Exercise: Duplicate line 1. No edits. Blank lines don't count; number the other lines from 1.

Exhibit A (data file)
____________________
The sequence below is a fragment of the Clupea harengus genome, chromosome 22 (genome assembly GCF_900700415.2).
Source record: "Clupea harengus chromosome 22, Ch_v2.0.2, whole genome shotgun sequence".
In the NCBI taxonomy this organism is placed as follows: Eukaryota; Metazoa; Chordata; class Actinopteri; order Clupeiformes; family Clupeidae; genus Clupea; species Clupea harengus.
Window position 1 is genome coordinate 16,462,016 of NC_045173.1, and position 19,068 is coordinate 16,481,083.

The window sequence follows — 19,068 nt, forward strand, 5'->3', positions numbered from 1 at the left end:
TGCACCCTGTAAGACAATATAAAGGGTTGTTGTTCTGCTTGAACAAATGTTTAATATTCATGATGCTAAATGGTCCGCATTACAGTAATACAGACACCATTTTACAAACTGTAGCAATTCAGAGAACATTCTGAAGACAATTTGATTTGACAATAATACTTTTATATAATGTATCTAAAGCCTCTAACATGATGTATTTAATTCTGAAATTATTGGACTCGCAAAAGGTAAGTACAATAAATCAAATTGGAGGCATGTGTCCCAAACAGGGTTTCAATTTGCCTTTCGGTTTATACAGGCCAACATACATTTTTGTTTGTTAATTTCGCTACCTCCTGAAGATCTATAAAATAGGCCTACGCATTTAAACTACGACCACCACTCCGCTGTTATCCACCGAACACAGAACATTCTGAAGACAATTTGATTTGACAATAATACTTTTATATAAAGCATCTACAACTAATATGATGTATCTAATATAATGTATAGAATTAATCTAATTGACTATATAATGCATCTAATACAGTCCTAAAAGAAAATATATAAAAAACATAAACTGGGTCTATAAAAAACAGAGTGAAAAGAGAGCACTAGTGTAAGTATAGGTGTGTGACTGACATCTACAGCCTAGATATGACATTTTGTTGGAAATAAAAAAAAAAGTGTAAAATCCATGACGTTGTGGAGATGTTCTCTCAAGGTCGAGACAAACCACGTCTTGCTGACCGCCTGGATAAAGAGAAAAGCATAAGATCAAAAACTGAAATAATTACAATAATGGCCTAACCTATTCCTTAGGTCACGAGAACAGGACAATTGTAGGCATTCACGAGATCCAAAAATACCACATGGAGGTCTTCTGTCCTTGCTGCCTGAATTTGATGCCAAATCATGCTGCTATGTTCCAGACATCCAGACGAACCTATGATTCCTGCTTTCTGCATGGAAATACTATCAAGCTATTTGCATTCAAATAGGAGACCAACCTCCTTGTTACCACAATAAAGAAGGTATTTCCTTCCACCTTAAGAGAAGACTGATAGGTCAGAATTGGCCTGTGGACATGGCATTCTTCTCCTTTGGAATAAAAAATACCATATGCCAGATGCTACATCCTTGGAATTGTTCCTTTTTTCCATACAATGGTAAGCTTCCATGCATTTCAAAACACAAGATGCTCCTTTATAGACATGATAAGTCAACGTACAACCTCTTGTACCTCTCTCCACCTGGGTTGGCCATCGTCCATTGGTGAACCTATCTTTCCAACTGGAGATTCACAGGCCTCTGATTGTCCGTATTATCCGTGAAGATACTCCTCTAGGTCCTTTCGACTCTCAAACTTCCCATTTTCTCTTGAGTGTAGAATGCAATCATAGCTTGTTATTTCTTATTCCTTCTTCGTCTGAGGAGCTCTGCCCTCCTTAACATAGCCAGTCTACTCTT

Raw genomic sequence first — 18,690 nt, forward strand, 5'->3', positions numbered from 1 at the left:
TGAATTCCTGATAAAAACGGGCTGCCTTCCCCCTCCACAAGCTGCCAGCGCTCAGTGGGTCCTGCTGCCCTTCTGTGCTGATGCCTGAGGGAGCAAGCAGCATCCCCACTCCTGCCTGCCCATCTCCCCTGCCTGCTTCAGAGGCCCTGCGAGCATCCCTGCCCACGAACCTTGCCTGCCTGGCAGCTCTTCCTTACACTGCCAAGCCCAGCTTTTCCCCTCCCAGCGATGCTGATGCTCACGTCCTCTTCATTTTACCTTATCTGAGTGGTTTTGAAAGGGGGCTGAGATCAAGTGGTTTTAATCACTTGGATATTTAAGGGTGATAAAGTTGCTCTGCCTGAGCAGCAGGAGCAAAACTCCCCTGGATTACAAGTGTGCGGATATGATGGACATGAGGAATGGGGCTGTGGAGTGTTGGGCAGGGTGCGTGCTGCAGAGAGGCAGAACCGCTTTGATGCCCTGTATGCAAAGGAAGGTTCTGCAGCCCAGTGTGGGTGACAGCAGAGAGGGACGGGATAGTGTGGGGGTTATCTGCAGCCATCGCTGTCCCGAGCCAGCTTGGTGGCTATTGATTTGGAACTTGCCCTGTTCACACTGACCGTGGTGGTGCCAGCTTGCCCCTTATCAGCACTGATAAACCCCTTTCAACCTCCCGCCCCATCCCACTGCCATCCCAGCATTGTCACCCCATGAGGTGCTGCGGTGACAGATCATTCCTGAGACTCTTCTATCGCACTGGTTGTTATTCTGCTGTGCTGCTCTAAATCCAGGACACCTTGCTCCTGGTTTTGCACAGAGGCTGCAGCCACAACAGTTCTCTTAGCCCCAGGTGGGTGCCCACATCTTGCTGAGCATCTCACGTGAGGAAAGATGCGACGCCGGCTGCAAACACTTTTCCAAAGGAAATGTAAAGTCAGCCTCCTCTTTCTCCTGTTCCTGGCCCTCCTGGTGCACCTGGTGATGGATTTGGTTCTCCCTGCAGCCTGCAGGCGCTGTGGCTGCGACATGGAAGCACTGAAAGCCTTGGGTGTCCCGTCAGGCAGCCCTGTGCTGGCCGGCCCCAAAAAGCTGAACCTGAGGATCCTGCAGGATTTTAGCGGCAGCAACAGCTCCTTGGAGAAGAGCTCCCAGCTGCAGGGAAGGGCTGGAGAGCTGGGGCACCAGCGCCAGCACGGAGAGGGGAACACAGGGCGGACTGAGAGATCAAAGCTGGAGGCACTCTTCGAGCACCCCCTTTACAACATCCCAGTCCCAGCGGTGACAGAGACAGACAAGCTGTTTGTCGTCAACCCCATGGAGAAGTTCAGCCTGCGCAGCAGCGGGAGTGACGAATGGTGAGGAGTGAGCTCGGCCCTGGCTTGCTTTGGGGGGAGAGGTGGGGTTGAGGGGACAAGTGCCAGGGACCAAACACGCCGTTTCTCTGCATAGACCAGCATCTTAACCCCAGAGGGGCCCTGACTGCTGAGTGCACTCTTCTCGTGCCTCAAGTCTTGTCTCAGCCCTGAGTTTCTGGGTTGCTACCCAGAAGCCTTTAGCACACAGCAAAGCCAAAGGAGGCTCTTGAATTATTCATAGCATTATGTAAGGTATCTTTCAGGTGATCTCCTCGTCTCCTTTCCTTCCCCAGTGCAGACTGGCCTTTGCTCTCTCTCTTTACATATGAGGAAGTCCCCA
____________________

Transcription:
The sequence below is a fragment of the Clupea harengus genome, chromosome 22 (genome assembly GCF_900700415.2).